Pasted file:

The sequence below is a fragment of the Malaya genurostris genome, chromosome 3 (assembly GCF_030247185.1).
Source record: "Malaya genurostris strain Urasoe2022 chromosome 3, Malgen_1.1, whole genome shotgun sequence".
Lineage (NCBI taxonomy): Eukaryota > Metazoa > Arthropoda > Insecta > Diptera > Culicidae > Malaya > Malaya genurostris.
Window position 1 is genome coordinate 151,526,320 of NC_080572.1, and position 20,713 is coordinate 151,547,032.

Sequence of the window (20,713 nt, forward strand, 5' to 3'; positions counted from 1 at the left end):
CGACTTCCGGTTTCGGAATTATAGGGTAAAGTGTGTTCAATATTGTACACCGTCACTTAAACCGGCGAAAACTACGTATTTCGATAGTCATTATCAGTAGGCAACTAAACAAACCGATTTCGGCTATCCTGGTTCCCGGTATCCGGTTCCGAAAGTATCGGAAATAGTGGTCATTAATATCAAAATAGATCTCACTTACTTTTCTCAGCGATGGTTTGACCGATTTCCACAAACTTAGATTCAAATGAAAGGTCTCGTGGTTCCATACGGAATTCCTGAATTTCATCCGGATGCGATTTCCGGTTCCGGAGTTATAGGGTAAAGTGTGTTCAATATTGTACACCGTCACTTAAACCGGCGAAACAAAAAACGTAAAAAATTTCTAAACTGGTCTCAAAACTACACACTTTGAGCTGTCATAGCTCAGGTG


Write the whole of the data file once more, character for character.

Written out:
The sequence below is a fragment of the Malaya genurostris genome, chromosome 3 (assembly GCF_030247185.1).
Source record: "Malaya genurostris strain Urasoe2022 chromosome 3, Malgen_1.1, whole genome shotgun sequence".
Lineage (NCBI taxonomy): Eukaryota > Metazoa > Arthropoda > Insecta > Diptera > Culicidae > Malaya > Malaya genurostris.
Window position 1 is genome coordinate 151,526,320 of NC_080572.1, and position 20,713 is coordinate 151,547,032.

Sequence of the window (20,713 nt, forward strand, 5' to 3'; positions counted from 1 at the left end):
CGACTTCCGGTTTCGGAATTATAGGGTAAAGTGTGTTCAATATTGTACACCGTCACTTAAACCGGCGAAAACTACGTATTTCGATAGTCATTATCAGTAGGCAACTAAACAAACCGATTTCGGCTATCCTGGTTCCCGGTATCCGGTTCCGAAAGTATCGGAAATAGTGGTCATTAATATCAAAATAGATCTCACTTACTTTTCTCAGCGATGGTTTGACCGATTTCCACAAACTTAGATTCAAATGAAAGGTCTCGTGGTTCCATACGGAATTCCTGAATTTCATCCGGATGCGATTTCCGGTTCCGGAGTTATAGGGTAAAGTGTGTTCAATATTGTACACCGTCACTTAAACCGGCGAAACAAAAAACGTAAAAAATTTCTAAACTGGTCTCAAAACTACACACTTTGAGCTGTCATAGCTCAGGTG